I understand the importance and enjoy communicating science through a range of physical and virtual formats. It is important to exchange knowledge to multiple audiences from those researching in similar areas to those that have limited interest in environmental science. I think it is important to engage people in the natural world and allow them to appreciate how natural and anthropogenic changes compete and interact with one another to impact our landscapes and environment. I am especially interested in how we can better engage those in the non-scientist but science interested category.
To create impact I have been attending conferences and presenting work to scientific communities (e.g. American Geophysical Union Fall Meeting, 2016) and more industrial communities (e.g. Institute of Applied Hydrologists September Meeting, 2016). I have also been building connections to share information and field work with the University of Glasgow, the University of Copenhagen and Rutgers University. I have also been developing skills of communication and education by demonstrating on lab based and field based courses and presenting information at more general conferences, for instance at the Scottish Arctic Club, AGM where we talked about fieldwork in Greenland (https://gardar2015.wordpress.com/). I particularly enjoy communicating science in the field and at Lancaster University I have been able to take part in field trips to Mull in Scotland and Kingsdale in the Yorkshire Dales. These trips have allowed me to expand on skills I gained doing similar work previously with an outdoor centre and a primary school in Edinburgh, and with student geological society in Edinburgh.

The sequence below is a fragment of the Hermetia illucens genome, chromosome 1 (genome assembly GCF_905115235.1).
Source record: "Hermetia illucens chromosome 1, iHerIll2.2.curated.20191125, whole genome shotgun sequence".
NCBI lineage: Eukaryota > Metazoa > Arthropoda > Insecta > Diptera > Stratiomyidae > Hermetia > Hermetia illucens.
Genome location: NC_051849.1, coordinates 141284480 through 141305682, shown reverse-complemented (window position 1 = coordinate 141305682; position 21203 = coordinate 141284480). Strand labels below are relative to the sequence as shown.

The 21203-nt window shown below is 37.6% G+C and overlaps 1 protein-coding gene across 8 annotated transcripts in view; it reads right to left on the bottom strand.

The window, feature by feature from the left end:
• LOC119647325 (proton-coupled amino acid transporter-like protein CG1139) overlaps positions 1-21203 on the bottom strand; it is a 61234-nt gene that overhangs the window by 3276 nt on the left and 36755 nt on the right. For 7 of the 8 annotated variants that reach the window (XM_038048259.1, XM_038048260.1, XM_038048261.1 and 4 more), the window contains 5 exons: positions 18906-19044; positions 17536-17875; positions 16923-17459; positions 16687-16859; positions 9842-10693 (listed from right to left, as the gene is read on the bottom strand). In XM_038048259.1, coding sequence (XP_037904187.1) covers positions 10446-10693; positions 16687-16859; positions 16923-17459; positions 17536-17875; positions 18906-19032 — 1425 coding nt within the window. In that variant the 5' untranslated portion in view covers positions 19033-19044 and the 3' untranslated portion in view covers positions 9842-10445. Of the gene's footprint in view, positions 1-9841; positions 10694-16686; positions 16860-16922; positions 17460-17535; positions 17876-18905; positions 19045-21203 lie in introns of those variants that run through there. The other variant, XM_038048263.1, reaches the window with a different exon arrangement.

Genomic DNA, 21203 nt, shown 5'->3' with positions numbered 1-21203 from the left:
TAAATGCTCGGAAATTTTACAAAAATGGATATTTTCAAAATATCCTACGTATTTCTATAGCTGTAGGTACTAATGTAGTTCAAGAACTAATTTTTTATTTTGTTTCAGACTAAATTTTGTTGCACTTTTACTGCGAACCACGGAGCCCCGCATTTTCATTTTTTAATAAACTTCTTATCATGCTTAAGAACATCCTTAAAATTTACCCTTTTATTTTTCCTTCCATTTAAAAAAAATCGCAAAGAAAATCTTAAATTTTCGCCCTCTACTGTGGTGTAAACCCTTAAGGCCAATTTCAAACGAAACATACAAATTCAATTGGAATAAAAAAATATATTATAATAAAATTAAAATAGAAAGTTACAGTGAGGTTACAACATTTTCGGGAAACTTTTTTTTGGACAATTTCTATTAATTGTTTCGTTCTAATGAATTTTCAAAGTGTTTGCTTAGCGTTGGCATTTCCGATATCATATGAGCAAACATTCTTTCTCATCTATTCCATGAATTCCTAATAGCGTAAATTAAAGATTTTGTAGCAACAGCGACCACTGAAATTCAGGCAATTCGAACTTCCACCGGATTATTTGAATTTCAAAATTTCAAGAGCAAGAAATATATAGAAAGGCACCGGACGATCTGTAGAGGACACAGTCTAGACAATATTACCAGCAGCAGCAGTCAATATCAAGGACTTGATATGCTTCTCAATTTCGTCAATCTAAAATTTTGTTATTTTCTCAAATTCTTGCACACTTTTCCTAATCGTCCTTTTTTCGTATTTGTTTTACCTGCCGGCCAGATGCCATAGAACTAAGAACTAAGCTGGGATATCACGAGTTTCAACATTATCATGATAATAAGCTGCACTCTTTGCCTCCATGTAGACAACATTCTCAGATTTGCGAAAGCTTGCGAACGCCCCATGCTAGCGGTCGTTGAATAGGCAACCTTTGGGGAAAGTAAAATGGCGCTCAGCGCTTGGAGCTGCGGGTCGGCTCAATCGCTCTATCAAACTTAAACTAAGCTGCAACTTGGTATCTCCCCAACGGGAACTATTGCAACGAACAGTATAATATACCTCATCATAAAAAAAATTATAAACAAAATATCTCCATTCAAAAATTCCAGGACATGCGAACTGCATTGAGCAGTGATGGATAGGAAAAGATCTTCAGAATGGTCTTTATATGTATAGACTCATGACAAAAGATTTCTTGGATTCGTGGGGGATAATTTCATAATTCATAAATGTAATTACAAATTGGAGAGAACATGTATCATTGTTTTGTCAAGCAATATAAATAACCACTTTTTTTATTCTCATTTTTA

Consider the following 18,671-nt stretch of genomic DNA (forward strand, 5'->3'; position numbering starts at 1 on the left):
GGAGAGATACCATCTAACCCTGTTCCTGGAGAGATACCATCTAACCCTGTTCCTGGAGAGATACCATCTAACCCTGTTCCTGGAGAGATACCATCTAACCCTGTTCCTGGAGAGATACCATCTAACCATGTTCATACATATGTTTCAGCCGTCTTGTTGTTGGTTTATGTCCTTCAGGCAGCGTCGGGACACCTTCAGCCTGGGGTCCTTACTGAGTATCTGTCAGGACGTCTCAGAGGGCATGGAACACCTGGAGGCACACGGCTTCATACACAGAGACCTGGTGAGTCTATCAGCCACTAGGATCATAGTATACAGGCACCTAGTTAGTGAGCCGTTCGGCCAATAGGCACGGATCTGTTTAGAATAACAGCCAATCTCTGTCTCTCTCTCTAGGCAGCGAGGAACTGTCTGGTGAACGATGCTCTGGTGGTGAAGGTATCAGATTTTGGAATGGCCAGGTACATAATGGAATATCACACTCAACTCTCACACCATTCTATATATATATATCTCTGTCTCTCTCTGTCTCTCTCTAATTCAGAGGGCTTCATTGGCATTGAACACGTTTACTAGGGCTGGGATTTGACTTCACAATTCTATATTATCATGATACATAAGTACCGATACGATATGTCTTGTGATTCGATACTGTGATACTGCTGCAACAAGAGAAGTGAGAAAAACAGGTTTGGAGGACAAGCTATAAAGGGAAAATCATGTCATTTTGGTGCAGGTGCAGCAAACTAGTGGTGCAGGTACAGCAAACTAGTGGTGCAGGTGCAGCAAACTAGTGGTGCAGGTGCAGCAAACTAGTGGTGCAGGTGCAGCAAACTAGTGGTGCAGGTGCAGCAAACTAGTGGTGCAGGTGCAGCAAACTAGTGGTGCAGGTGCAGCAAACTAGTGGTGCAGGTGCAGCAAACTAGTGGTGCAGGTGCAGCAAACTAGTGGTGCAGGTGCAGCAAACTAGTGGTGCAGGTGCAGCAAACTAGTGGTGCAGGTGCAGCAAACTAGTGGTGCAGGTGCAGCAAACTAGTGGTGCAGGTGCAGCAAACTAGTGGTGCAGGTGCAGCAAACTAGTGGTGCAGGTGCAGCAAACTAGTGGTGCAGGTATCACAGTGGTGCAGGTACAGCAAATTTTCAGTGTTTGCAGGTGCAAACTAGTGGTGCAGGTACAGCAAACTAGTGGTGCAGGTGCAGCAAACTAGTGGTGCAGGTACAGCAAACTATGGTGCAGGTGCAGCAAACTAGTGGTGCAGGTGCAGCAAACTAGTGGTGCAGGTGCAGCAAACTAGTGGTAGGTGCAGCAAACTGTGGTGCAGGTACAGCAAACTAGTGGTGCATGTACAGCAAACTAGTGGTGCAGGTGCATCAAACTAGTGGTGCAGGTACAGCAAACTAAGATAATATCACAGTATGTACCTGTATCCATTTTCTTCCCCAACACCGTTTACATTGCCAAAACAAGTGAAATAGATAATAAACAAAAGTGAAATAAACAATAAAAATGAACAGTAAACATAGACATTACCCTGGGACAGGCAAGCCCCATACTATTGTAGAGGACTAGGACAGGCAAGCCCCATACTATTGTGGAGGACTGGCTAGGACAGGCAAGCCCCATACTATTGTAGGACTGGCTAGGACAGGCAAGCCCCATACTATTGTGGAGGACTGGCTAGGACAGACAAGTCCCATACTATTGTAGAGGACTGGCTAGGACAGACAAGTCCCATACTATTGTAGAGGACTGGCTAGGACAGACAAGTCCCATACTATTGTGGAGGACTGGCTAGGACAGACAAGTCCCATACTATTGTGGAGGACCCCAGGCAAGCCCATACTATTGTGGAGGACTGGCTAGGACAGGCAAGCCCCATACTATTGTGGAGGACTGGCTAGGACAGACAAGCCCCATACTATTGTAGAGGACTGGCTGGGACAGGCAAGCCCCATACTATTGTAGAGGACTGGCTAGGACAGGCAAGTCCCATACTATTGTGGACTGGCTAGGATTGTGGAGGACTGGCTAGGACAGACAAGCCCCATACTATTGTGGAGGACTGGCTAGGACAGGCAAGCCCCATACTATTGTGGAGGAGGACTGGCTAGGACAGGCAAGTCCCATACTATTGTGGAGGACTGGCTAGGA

I particularly enjoyed the Lancaster University field trips as they allowed me to combine my interests of being outside with getting people excited about the natural world.
Ross of Mull Field Trip
The Ross of Mull is the southern section of the island and provides an ideal site for introducing geological mapping and general geological field work. This area is geologically interesting as it demonstrates the impressive age of the Earth. The vastness of time is well illustrated on the neighbouring island of Iona, where rocks of 2.8 billion years ago are overlain by rocks of 1.2 billion years ago, meaning that time gap between these two units is significantly longer than the formation of the younger unit and present day. This field trip involved 15 undergraduate environmental and earth science students and as a group they learned several important geological skills allowing them to interpret the landscapes and appreciate their history.
Kingsdale Field Trip
The Yorkshire Dales is predominantly made up of a colossal carbonate shelf from around 310 million years ago. However, its history extends well before this time and up until current day. On this field trip I led 10 first year students around in the field as we looked at how the geology, particularly the limestone, influenced the topography of the landscape. As well as the limestone, we looked for evidence of glaciers, glacial lakes and a large flood evidence of which is all preserved in the landscape. We also looked for evidence of human impact, for instance we looked at channel features within the landscape which can be attributed to cattle paths for taking cows to the market.